A global fruit juice and smoothie company has been fined £80,000 for safety failings which led to the death of an engineer, the Health and Safety Executive (HSE) said.
Gavin Bedford, 24, was working on the dismantling and demolition of industrial pipework at Gerber Juice Company's premises in Llantrisant, South Wales, when he was killed.
The 300kg structure collapsed and struck the electro-mechanical engineer from Porthcawl - a well-known surfing and British trial-biking champion described by his family as the "perfect son and friend" - on June 16 2010.
The hazardous project had been left in the hands of a production manager for the juice factory who had no previous experience in that sort of work or formal training for it.
A safety officer, based in Somerset, only visited the site once or twice a fortnight, the HSE said.
Gerber Juice, now trading under the name Refresco Gerber UK Ltd, was today fined £80,000 and ordered to pay £75,000 costs at Newport Crown Court.
It came after the company, which according to its website works with well-known brands such as Del Monte, innocent, Sunny D and Just Juice, pleaded guilty to a breach of the Health and Safety Act.
HSE inspector Liam Osborne said: "Gavin Bedford, a young hard-working and highly-regarded engineer, was killed because of Gerber's basic corporate failure to plan, manage and monitor a construction project.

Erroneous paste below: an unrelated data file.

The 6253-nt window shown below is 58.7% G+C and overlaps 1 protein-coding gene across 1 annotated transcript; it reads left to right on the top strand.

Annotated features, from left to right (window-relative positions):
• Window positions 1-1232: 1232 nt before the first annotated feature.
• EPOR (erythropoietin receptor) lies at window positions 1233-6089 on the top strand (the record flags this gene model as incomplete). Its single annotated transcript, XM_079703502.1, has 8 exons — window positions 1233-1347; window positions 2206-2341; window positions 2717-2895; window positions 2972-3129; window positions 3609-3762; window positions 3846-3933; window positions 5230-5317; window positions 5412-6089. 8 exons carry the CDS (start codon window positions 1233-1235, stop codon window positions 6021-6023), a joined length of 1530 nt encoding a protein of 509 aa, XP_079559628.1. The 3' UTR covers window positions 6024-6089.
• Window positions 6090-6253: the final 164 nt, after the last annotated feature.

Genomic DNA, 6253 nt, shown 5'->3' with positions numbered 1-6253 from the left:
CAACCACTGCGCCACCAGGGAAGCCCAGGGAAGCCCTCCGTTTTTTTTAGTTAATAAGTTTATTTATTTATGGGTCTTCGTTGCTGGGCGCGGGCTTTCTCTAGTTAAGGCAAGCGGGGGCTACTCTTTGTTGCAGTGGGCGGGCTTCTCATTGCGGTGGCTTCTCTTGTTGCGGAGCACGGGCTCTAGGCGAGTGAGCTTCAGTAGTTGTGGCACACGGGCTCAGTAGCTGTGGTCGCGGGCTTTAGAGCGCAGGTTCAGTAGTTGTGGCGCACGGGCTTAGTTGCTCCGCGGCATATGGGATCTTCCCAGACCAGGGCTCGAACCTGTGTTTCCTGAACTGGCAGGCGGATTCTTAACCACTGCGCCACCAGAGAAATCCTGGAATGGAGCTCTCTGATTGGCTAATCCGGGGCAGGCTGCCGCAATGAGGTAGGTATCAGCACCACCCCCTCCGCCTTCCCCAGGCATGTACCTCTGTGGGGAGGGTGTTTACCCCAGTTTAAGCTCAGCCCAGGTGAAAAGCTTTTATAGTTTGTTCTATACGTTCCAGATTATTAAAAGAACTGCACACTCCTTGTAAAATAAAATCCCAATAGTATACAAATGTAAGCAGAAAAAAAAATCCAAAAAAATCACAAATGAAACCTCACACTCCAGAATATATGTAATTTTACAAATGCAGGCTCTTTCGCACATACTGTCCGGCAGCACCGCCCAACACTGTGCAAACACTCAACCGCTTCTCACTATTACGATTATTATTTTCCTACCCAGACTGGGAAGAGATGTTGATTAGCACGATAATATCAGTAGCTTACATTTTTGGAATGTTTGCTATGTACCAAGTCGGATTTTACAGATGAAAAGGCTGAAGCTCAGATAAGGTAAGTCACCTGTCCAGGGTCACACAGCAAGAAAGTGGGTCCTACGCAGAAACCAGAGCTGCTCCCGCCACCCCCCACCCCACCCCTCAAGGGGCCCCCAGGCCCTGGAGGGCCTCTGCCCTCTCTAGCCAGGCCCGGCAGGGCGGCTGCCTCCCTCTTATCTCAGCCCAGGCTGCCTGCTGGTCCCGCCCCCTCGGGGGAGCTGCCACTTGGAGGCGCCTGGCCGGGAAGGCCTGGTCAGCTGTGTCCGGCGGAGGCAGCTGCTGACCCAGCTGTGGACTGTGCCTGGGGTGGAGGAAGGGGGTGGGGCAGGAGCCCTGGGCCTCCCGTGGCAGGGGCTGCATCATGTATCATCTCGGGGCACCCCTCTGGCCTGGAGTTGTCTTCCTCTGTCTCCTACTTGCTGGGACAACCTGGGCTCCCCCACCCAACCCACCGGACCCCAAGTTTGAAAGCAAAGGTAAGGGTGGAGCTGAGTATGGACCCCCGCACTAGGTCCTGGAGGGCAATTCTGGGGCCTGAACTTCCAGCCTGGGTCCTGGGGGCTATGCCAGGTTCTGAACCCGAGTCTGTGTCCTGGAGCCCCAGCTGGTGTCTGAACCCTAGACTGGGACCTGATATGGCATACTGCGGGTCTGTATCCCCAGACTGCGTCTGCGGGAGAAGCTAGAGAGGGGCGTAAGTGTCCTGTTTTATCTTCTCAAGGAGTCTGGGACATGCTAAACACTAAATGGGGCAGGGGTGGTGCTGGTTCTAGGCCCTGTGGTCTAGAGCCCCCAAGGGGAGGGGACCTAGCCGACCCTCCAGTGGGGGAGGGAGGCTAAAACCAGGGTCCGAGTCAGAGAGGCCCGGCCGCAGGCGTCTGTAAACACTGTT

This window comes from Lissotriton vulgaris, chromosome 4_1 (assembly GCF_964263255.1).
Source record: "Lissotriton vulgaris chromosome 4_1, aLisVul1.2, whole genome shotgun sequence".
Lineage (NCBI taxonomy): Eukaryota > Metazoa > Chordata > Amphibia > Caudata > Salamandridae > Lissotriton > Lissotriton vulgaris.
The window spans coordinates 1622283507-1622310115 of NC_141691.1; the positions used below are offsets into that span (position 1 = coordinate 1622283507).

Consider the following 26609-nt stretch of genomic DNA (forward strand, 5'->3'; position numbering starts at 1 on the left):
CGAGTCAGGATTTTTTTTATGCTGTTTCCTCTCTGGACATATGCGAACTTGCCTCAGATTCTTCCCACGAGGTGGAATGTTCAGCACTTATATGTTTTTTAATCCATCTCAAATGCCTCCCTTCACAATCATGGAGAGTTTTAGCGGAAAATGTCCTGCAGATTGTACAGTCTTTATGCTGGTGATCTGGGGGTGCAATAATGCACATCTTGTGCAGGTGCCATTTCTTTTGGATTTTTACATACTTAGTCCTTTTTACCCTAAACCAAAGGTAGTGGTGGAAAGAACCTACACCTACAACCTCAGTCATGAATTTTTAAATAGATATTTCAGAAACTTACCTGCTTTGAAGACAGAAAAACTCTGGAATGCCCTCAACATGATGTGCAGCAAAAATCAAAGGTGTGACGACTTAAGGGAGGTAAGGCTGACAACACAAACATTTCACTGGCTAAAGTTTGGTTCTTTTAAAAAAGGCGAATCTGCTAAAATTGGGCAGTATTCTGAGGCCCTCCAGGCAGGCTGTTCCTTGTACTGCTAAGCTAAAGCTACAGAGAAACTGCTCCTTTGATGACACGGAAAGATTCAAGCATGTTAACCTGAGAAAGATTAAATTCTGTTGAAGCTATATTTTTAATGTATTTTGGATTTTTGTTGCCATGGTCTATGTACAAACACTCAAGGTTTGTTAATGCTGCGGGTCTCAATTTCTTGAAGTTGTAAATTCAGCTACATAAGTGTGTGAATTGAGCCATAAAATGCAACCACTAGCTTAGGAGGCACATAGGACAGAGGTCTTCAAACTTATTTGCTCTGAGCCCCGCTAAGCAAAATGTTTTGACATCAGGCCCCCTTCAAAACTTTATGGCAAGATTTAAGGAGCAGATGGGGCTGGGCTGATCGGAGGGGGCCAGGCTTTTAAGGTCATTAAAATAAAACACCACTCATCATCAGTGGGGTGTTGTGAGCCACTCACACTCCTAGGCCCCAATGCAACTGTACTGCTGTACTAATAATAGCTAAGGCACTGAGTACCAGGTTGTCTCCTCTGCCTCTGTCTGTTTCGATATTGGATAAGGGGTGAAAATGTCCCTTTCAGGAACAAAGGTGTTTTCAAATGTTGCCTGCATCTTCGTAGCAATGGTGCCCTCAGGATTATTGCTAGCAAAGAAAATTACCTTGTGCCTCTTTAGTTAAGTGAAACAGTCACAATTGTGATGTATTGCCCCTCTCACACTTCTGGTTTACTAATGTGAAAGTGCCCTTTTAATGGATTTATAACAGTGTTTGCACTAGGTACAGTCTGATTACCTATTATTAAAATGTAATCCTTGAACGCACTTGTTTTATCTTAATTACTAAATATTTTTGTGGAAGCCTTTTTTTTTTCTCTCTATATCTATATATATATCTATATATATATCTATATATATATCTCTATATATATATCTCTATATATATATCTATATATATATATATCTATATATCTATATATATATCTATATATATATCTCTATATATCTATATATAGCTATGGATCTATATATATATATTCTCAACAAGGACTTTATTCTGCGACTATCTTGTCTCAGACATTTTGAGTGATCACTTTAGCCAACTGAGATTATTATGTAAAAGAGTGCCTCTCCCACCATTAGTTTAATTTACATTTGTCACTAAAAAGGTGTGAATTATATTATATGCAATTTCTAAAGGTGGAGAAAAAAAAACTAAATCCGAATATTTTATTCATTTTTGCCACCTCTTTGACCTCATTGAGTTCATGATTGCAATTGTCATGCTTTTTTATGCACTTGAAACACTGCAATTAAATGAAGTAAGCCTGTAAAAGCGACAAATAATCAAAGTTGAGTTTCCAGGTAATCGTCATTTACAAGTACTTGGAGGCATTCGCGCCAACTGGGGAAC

"Any demolition or dismantling work must be set down in writing and strictly monitored - as the law requires. It is also basic common sense.
"If Gerber had given enough time at the beginning to think through what needed to be done, and how it should be done, then Gavin would still be here today."
Gerber closed its Llantrisant factory in 2010 as it moved production to Bridgwater in Somerset.
Mr Bedford was temporarily kept on as a small number of employees assisting specialist contractors with stripping the factory of its plant, machinery and services.
But Gerber elected to deal with the hazardous project themselves rather than appointing a principal contractor.
As a consequence, the firm overlooked the dangers involved in various tasks such as the removal of overhead industrial pipes and their supporting structures.
Outside court, Mr Bedford's father, Nigel Bedford, blasted Gerber for not looking after his son properly.
"There was no planning for the job and the area wasn't cordoned off," he said after the sentencing.
"The management involved in the work didn't have a clue what was going on."
Mr Bedford's mother, Anna Bedford, said she had been left "heartbroken" by her son's death.
She said: "Gavin was a perfect son. He was a perfect friend.
"It was as if Gavin was put on this Earth to do such wonderful things - to help anybody that needed him.
"He touched everyone he knew and he had thousands of friends.
"I am so proud to have been Gavin's mother. The world is a poorer place without him."